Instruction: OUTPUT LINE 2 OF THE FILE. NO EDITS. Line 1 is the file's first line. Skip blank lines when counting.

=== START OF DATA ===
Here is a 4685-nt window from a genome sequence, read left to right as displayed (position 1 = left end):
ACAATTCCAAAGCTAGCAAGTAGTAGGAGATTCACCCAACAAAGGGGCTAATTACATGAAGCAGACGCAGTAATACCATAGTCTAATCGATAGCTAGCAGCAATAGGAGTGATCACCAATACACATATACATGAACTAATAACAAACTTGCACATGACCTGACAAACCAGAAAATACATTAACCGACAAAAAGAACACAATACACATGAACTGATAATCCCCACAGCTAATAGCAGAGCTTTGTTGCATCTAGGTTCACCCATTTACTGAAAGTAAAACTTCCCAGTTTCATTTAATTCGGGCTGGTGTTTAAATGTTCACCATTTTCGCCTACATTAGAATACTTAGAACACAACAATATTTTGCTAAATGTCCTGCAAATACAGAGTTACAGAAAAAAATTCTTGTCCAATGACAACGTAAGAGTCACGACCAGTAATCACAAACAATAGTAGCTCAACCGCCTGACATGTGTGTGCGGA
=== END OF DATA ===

ACAATTCCAAAGCTAGCAAGTAGTAGGAGATTCACCCAACAAAGGGGCTAATTACATGAAGCAGACGCAGTAATACCATAGTCTAATCGATAGCTAGCAGCAATAGGAGTGATCACCAATACACATATACATGAACTAATAACAAACTTGCACATGACCTGACAAACCAGAAAATACATTAACCGACAAAAAGAACACAATACACATGAACTGATAATCCCCACAGCTAATAGCAGAGCTTTGTTGCATCTAGGTTCACCCATTTACTGAAAGTAAAACTTCCCAGTTTCATTTAATTCGGGCTGGTGTTTAAATGTTCACCATTTTCGCCTACATTAGAATACTTAGAACACAACAATATTTTGCTAAATGTCCTGCAAATACAGAGTTACAGAAAAAAATTCTTGTCCAATGACAACGTAAGAGTCACGACCAGTAATCACAAACAATAGTAGCTCAACCGCCTGACATGTGTGTGCGGA